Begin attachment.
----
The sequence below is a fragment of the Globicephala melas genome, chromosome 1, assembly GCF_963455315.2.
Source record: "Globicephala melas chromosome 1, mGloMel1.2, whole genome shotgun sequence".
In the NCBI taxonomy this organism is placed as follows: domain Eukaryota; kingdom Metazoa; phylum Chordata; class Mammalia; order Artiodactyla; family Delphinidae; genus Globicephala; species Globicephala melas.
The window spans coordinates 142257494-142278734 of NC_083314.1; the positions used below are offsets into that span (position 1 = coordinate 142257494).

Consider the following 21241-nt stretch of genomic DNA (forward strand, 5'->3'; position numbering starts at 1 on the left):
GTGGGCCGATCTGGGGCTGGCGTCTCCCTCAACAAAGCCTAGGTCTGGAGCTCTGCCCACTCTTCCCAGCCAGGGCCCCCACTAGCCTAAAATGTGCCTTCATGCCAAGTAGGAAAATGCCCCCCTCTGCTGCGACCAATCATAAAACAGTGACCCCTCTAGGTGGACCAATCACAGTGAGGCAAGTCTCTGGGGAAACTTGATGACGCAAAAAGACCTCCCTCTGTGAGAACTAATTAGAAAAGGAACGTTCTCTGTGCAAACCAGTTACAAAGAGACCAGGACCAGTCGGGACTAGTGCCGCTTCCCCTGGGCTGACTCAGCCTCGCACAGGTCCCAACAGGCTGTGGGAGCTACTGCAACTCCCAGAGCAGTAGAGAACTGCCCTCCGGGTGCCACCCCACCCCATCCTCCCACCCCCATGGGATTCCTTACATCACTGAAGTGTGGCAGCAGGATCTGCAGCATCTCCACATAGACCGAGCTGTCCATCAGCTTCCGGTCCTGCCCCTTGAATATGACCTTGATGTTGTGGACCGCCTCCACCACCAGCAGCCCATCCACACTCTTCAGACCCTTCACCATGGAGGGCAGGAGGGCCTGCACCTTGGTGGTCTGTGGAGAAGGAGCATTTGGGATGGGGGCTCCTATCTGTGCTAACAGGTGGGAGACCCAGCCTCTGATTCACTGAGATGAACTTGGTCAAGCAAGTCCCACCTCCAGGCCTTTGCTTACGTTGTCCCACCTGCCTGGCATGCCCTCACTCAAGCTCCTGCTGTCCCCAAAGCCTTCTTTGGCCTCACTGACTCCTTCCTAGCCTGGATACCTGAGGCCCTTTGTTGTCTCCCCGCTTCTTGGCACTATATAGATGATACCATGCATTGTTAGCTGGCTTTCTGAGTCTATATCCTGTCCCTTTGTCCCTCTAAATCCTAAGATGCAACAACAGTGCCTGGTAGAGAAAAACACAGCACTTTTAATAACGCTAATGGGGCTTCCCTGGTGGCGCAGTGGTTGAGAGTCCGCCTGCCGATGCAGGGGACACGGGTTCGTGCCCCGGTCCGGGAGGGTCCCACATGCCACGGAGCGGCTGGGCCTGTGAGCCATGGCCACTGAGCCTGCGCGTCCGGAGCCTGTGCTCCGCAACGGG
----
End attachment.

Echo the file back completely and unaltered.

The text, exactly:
The sequence below is a fragment of the Globicephala melas genome, chromosome 1, assembly GCF_963455315.2.
Source record: "Globicephala melas chromosome 1, mGloMel1.2, whole genome shotgun sequence".
In the NCBI taxonomy this organism is placed as follows: domain Eukaryota; kingdom Metazoa; phylum Chordata; class Mammalia; order Artiodactyla; family Delphinidae; genus Globicephala; species Globicephala melas.
The window spans coordinates 142257494-142278734 of NC_083314.1; the positions used below are offsets into that span (position 1 = coordinate 142257494).

Consider the following 21241-nt stretch of genomic DNA (forward strand, 5'->3'; position numbering starts at 1 on the left):
GTGGGCCGATCTGGGGCTGGCGTCTCCCTCAACAAAGCCTAGGTCTGGAGCTCTGCCCACTCTTCCCAGCCAGGGCCCCCACTAGCCTAAAATGTGCCTTCATGCCAAGTAGGAAAATGCCCCCCTCTGCTGCGACCAATCATAAAACAGTGACCCCTCTAGGTGGACCAATCACAGTGAGGCAAGTCTCTGGGGAAACTTGATGACGCAAAAAGACCTCCCTCTGTGAGAACTAATTAGAAAAGGAACGTTCTCTGTGCAAACCAGTTACAAAGAGACCAGGACCAGTCGGGACTAGTGCCGCTTCCCCTGGGCTGACTCAGCCTCGCACAGGTCCCAACAGGCTGTGGGAGCTACTGCAACTCCCAGAGCAGTAGAGAACTGCCCTCCGGGTGCCACCCCACCCCATCCTCCCACCCCCATGGGATTCCTTACATCACTGAAGTGTGGCAGCAGGATCTGCAGCATCTCCACATAGACCGAGCTGTCCATCAGCTTCCGGTCCTGCCCCTTGAATATGACCTTGATGTTGTGGACCGCCTCCACCACCAGCAGCCCATCCACACTCTTCAGACCCTTCACCATGGAGGGCAGGAGGGCCTGCACCTTGGTGGTCTGTGGAGAAGGAGCATTTGGGATGGGGGCTCCTATCTGTGCTAACAGGTGGGAGACCCAGCCTCTGATTCACTGAGATGAACTTGGTCAAGCAAGTCCCACCTCCAGGCCTTTGCTTACGTTGTCCCACCTGCCTGGCATGCCCTCACTCAAGCTCCTGCTGTCCCCAAAGCCTTCTTTGGCCTCACTGACTCCTTCCTAGCCTGGATACCTGAGGCCCTTTGTTGTCTCCCCGCTTCTTGGCACTATATAGATGATACCATGCATTGTTAGCTGGCTTTCTGAGTCTATATCCTGTCCCTTTGTCCCTCTAAATCCTAAGATGCAACAACAGTGCCTGGTAGAGAAAAACACAGCACTTTTAATAACGCTAATGGGGCTTCCCTGGTGGCGCAGTGGTTGAGAGTCCGCCTGCCGATGCAGGGGACACGGGTTCGTGCCCCGGTCCGGGAGGGTCCCACATGCCACGGAGCGGCTGGGCCTGTGAGCCATGGCCACTGAGCCTGCGCGTCCGGAGCCTGTGCTCCGCAACGGG